In recent years, PWD enthusiasts have been able to come up with many versatile looks for their Portuguese Water Dogs. Sometimes it is even hard to imagine that it is actually the same dog. In the show ring, there are not a few observers who have mistaken a Portie for a poodle!

When it comes to coat type, there are two acceptable types. The wavy coat is said to be more in line with tradition, but this does not make the other type, which is the curly coat, any less acceptable. Curly coats are maintained to be shorter than the wavy type. But fussing about a PWD coat for show will get you nowhere since the coat’s importance is rated at 5%, while that of the poodle is 60%. True appreciation of the Portie begins with recognizing it as of the working breed, and not for glamour.

More interaction with Portuguese water dogs will lead to the observation of coat variations, such as very tight curls to almost straight. Fine hair that is straight looks artificial, so the fur must be presented in a natural wave.

Let’s have some interesting trivia before we move on to coat color. Imagine meeting a Portie with a curly head but a wavy front (sometimes it takes a few years for the definitive coat type to appear). So, will it turn out completely wavy, or curly (never both)? The key to determining the dog’s coat type is to look at the shine of the coat. Curly coats will not shine, while wavy coats will.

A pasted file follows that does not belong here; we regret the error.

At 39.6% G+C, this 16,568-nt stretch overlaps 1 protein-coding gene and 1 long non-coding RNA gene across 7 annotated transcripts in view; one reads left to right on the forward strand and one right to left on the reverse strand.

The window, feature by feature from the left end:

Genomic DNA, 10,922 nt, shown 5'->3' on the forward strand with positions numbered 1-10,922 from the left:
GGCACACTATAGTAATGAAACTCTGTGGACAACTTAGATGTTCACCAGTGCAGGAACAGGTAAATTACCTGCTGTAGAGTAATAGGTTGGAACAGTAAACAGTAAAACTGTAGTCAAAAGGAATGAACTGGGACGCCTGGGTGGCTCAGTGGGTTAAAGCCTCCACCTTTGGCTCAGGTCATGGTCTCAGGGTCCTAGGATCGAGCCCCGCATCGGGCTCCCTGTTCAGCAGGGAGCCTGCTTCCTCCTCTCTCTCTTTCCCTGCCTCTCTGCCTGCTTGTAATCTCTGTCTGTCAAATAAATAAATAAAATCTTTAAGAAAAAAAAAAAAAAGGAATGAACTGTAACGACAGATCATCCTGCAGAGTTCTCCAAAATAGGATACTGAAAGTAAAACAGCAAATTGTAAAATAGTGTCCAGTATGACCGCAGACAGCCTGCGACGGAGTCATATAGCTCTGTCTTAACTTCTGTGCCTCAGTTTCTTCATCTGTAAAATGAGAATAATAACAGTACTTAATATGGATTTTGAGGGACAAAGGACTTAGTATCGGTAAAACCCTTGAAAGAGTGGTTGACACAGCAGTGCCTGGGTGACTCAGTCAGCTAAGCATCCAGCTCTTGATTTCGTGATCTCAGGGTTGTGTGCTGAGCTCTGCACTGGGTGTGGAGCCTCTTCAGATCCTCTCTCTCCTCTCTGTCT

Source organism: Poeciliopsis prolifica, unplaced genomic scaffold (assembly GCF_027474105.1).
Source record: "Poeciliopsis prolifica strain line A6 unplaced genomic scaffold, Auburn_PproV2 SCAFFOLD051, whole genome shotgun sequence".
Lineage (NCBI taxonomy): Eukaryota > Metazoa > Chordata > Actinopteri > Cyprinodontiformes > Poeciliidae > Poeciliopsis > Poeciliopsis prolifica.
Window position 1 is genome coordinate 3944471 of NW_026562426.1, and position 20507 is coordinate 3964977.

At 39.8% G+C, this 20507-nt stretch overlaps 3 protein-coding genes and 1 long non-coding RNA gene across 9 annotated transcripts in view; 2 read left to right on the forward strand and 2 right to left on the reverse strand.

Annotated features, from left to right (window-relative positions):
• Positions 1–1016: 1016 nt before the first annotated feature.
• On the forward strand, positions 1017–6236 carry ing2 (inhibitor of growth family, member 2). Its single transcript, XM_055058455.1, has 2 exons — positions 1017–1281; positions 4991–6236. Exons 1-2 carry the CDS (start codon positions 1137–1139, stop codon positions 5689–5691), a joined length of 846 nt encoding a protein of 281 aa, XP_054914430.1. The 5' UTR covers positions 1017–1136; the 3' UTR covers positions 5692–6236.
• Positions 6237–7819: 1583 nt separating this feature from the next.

The only permitted PWD coat colors are: solid black, black and white, brown, brown and white, and solid white. The dogs with white markings correspond to the “Irish Markings” concept, which is the same genetic pattern with which, for example, boxers are colored. Thus, Portie can also be capable of dramatic looks, despite having working (and not showing) roots.

Variations from the previous guidelines exist in the United States, with ticks in a small number of dogs. Even “party colors” make it a show, too. While this arrangement is a no-no in most parts of the world for the show ring, there’s no way to stop dog owners from wanting a harlequin-like PWD the moment they see one.

The bleaching gene has been observed to be prevalent among brown Portuguese water dogs. Puppies usually come out a rich brown color, only to fade to a plain light brown or mixed brown color as they approach their second year.

A disadvantage of browns with this tendency is that when they are bred to blacks, the fading gene appears among the black offspring. Some breeders try to maximize the opportunity by claiming a “silver” color, when in fact the dog is a faded black. Brown dogs also tend to have a lighter eye, which can then replicate itself when bred to black dogs giving puppies a yellowish eye tint.

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